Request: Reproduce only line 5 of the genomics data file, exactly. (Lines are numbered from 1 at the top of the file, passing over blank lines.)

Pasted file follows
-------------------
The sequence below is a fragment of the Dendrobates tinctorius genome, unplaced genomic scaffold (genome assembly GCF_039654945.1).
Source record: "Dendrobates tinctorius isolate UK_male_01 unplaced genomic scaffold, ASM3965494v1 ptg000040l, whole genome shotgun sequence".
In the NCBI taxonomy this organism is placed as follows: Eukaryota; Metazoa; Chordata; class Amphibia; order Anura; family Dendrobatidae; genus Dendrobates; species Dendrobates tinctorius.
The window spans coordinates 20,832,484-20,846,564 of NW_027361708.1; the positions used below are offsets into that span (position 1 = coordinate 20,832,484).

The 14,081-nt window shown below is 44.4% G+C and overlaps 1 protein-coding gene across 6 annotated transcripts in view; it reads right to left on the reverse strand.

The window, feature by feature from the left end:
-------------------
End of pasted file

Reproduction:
The 14,081-nt window shown below is 44.4% G+C and overlaps 1 protein-coding gene across 6 annotated transcripts in view; it reads right to left on the reverse strand.